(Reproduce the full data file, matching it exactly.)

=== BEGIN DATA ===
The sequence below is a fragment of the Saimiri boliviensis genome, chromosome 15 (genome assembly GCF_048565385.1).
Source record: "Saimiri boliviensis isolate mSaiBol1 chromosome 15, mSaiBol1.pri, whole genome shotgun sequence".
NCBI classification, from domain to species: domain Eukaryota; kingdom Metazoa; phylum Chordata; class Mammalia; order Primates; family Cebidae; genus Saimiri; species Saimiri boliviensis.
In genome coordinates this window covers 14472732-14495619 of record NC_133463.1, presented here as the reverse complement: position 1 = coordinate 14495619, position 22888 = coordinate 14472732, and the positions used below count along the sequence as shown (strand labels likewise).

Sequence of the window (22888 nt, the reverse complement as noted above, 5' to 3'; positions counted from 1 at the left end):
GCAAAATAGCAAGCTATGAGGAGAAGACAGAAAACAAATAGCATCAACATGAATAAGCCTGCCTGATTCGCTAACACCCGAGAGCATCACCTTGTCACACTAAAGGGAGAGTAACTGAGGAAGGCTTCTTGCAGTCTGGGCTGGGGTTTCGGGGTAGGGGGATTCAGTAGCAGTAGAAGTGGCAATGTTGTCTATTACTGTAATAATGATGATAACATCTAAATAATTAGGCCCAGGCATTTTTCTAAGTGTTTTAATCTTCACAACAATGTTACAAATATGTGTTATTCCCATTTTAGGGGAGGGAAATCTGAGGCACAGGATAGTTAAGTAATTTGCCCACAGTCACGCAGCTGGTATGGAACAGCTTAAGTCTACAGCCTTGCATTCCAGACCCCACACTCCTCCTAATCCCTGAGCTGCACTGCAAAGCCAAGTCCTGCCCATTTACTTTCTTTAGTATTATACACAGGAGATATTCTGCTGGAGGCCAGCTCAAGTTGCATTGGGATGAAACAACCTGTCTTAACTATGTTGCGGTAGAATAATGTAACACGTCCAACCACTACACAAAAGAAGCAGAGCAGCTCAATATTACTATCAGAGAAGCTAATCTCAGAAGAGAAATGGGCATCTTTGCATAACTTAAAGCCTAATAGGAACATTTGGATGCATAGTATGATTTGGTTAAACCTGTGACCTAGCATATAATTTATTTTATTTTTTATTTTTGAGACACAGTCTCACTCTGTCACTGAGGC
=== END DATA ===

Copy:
The sequence below is a fragment of the Saimiri boliviensis genome, chromosome 15 (genome assembly GCF_048565385.1).
Source record: "Saimiri boliviensis isolate mSaiBol1 chromosome 15, mSaiBol1.pri, whole genome shotgun sequence".
NCBI classification, from domain to species: domain Eukaryota; kingdom Metazoa; phylum Chordata; class Mammalia; order Primates; family Cebidae; genus Saimiri; species Saimiri boliviensis.
In genome coordinates this window covers 14472732-14495619 of record NC_133463.1, presented here as the reverse complement: position 1 = coordinate 14495619, position 22888 = coordinate 14472732, and the positions used below count along the sequence as shown (strand labels likewise).

Sequence of the window (22888 nt, the reverse complement as noted above, 5' to 3'; positions counted from 1 at the left end):
GCAAAATAGCAAGCTATGAGGAGAAGACAGAAAACAAATAGCATCAACATGAATAAGCCTGCCTGATTCGCTAACACCCGAGAGCATCACCTTGTCACACTAAAGGGAGAGTAACTGAGGAAGGCTTCTTGCAGTCTGGGCTGGGGTTTCGGGGTAGGGGGATTCAGTAGCAGTAGAAGTGGCAATGTTGTCTATTACTGTAATAATGATGATAACATCTAAATAATTAGGCCCAGGCATTTTTCTAAGTGTTTTAATCTTCACAACAATGTTACAAATATGTGTTATTCCCATTTTAGGGGAGGGAAATCTGAGGCACAGGATAGTTAAGTAATTTGCCCACAGTCACGCAGCTGGTATGGAACAGCTTAAGTCTACAGCCTTGCATTCCAGACCCCACACTCCTCCTAATCCCTGAGCTGCACTGCAAAGCCAAGTCCTGCCCATTTACTTTCTTTAGTATTATACACAGGAGATATTCTGCTGGAGGCCAGCTCAAGTTGCATTGGGATGAAACAACCTGTCTTAACTATGTTGCGGTAGAATAATGTAACACGTCCAACCACTACACAAAAGAAGCAGAGCAGCTCAATATTACTATCAGAGAAGCTAATCTCAGAAGAGAAATGGGCATCTTTGCATAACTTAAAGCCTAATAGGAACATTTGGATGCATAGTATGATTTGGTTAAACCTGTGACCTAGCATATAATTTATTTTATTTTTTATTTTTGAGACACAGTCTCACTCTGTCACTGAGGC